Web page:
The Russian oil embargo will not trigger a supply shock, says the IEA

The Russian oil embargo will not trigger a supply shock, says the IEA

After warning on March 16 that 3 million barrels per day could be shut down from April, the IEA cut that number a second time as it noted that just 1 million barrels per day had gone offline.

Increased production elsewhere and slower demand growth due to China’s lockdowns will prevent a large deficit, the Paris-based IEA said.

“Over time, steadily increasing volumes from OPEC+ in the Middle East and the US, coupled with a slowdown in demand growth, are expected to stave off an acute supply deficit amid a deepening Russian supply disruption,” the IEA said in its monthly oil report.

“Rising pump prices and slowing economic growth are expected to significantly slow recovery in demand through the end of the year and into 2023,” the IEA said, adding that restrictions to contain Covid-19 in China have fueled a prolonged economic slowdown there.

Around a million barrels a day of Russian oil closed last month due to slower product exports and falling domestic demand — about half a million fewer than the agency previously forecast.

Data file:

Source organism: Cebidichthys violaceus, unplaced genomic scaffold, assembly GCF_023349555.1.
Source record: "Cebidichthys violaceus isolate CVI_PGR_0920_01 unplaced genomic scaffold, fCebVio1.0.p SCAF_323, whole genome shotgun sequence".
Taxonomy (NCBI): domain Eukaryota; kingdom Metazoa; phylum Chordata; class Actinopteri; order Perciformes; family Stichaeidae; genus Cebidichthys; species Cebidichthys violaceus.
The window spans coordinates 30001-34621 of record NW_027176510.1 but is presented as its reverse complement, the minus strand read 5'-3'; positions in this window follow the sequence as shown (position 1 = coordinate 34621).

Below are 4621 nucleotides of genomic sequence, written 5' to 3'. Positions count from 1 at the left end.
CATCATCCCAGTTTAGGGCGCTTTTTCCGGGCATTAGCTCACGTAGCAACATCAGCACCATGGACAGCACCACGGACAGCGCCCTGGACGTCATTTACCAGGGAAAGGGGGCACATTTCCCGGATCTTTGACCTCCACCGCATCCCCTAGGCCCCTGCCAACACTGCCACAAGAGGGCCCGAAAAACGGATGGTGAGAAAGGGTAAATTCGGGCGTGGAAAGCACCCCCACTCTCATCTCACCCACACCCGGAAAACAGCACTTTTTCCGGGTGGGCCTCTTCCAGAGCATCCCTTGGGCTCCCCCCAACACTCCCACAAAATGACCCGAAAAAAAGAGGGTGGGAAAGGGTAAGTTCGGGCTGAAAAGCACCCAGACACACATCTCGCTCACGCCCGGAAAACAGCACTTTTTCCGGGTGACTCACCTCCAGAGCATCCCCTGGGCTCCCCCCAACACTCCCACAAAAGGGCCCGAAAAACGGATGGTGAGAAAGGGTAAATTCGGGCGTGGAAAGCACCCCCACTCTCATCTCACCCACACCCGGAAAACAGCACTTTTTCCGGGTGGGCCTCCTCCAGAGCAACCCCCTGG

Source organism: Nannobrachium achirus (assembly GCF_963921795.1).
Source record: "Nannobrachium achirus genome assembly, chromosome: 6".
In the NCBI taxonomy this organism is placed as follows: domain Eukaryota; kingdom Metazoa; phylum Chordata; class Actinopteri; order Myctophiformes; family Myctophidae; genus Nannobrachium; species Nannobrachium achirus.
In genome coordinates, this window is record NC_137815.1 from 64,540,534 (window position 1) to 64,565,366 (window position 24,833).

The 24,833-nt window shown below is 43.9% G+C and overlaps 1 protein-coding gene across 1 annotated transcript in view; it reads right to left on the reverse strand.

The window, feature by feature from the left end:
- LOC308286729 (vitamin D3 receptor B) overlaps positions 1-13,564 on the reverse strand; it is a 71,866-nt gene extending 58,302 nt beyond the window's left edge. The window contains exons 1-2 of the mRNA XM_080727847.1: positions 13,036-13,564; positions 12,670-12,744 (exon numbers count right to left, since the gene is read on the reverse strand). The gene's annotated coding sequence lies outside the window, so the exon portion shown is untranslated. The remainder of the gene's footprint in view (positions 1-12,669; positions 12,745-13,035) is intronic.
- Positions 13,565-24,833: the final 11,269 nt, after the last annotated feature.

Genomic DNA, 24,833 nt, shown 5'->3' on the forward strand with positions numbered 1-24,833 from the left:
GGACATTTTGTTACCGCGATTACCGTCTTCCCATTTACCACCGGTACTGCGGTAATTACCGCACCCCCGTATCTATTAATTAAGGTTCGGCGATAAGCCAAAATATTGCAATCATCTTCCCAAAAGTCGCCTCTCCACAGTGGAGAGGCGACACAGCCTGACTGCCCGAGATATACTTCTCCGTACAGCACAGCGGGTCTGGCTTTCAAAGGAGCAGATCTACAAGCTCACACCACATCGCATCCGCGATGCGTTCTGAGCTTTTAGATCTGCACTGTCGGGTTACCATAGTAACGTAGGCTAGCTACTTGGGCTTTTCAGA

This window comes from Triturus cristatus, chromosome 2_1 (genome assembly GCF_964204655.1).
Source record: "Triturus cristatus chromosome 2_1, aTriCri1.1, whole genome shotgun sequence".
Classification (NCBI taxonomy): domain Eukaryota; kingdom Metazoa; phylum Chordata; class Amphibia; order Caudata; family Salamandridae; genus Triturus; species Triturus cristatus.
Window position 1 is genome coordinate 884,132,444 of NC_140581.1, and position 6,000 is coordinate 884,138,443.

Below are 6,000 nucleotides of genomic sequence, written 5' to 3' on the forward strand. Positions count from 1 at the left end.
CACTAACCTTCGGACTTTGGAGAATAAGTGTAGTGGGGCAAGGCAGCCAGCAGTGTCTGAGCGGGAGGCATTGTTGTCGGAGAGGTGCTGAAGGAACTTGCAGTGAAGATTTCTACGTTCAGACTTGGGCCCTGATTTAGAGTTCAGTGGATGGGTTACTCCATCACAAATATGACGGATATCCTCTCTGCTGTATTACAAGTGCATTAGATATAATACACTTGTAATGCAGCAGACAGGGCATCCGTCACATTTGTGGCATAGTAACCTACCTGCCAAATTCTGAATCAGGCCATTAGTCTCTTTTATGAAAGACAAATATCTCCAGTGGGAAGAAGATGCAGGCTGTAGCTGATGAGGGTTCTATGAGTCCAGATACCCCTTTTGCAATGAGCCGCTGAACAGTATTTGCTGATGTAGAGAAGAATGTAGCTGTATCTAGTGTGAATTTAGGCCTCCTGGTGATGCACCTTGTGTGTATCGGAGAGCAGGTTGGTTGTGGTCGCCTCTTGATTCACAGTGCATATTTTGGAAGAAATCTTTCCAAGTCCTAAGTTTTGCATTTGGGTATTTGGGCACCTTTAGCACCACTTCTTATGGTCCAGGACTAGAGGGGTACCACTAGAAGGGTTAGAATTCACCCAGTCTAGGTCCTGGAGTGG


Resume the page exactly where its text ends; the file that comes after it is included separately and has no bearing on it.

The IEA expects that figure to rise to 1.6 million barrels a day in May, 2 million in June and nearly 3 million from July if sanctions prevent further buying or expansion.

The United States and other IEA members pledged to release 240 million barrels of oil in their second emergency supply tap this year, after the IEA suspended a US-led release in November because it saw no major supply disruptions at the time.

Russian exports rebounded in April by 620,000 barrels a day from the previous month to 8.1 million barrels, the IEA said, back to their January-February average as shipments from the United States and Europe, mainly to India, were redirected.

As it works to ban Russian oil, the European Union remained the top market for Russian oil exports last month, the IEA said, down just 535,000 barrels a day since the start of the year.

The bloc now accounts for 43% of Russia’s oil exports, up from around 50% then.

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